Editorial blasts failed legislative session

Be sure to check out this morning’s lead editorial on WRAL.com: “Legislative partisanship triumphs over real progress for N.C.” In the latest of what seems like an endless stream of such editorials from major news outlets over the last decade, the authors make a powerful case that the all-but-concluded 2020 “short session” of the General Assembly has been another colossal missed opportunity — particularly with respect to addressing the health pandemic and the needs of the state’s badly neglected public schools. Here are some excerpts:

“In the midst of a very real pandemic, what they are not about is working with Gov. Roy Cooper to beat the virus and plan for the future; to best position the state so it can rapidly recover when the opportunity becomes clear; or even to set examples for healthful behavior.

Republicans who refuse to wear masks in the Legislative Building are acting like children. Their actions and the dangerous example they set, is helping, not slowing, the spread of COVID-19. They jeopardize our state and nation’s recovery from the ravages of the coronavirus. They need to grow up.”

After noting how lawmakers wasted precious time and effort on trying to force the opening of gyms and bars and dispensing a woefully inadequate tip/bonus to school teachers, the editorial highlights the failure to deal with public education in a meaningful way:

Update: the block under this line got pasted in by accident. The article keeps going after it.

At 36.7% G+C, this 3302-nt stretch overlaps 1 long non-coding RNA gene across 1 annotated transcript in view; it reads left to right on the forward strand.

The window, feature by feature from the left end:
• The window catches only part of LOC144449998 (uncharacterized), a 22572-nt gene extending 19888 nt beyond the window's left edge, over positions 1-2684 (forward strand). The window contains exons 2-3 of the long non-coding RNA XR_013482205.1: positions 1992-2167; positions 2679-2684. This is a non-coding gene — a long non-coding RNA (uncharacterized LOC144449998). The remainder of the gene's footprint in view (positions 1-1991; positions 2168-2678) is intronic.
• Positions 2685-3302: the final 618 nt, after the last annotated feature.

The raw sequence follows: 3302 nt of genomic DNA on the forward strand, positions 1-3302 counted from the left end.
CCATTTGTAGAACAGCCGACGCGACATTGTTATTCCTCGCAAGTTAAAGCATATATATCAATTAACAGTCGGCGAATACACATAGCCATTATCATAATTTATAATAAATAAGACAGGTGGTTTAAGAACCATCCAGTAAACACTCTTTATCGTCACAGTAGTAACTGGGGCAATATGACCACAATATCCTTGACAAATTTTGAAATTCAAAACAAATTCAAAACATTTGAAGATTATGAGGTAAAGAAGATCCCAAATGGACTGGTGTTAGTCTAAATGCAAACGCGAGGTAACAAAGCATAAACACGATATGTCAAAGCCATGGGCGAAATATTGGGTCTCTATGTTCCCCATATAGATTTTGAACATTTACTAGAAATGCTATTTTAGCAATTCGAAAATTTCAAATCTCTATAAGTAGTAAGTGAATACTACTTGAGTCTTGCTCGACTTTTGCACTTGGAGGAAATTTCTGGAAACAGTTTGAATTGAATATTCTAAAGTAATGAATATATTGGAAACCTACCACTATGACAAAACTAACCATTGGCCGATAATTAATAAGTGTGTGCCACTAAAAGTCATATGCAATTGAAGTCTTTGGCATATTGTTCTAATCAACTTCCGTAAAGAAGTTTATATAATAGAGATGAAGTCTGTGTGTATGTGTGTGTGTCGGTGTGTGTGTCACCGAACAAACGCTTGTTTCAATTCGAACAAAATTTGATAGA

“One bill brings it in sharp focus:

The state Senate’s obstinate refusal to even bring up in committee, the House passed $3.1 billion bond issue for public school and road construction projects. This legislation is the definition of bipartisan consensus. The House passed it 113 to 5 (a lone Democrat and four Republicans voted against it).

This legislation creates jobs; pumps badly needed money into communities across the state; and meets critical needs of public schools not to mention the economic development benefits of a quality road system.

At a time when legislators should be focusing on opportunities for cooperation and achievement, the leaders of this General Assembly have been busy looking for opportunities to sow division.”

The essay acknowledges that there were some useful actions taken this spring — including passing the long-delayed “Second Chance Act” and a bill to address some of the huge challenges posed by the pandemic for conducting fair election this fall — but its bottom line assessment is simple and straightforward: “Election Day cannot come soon enough.”

Click here to read the entire editorial.

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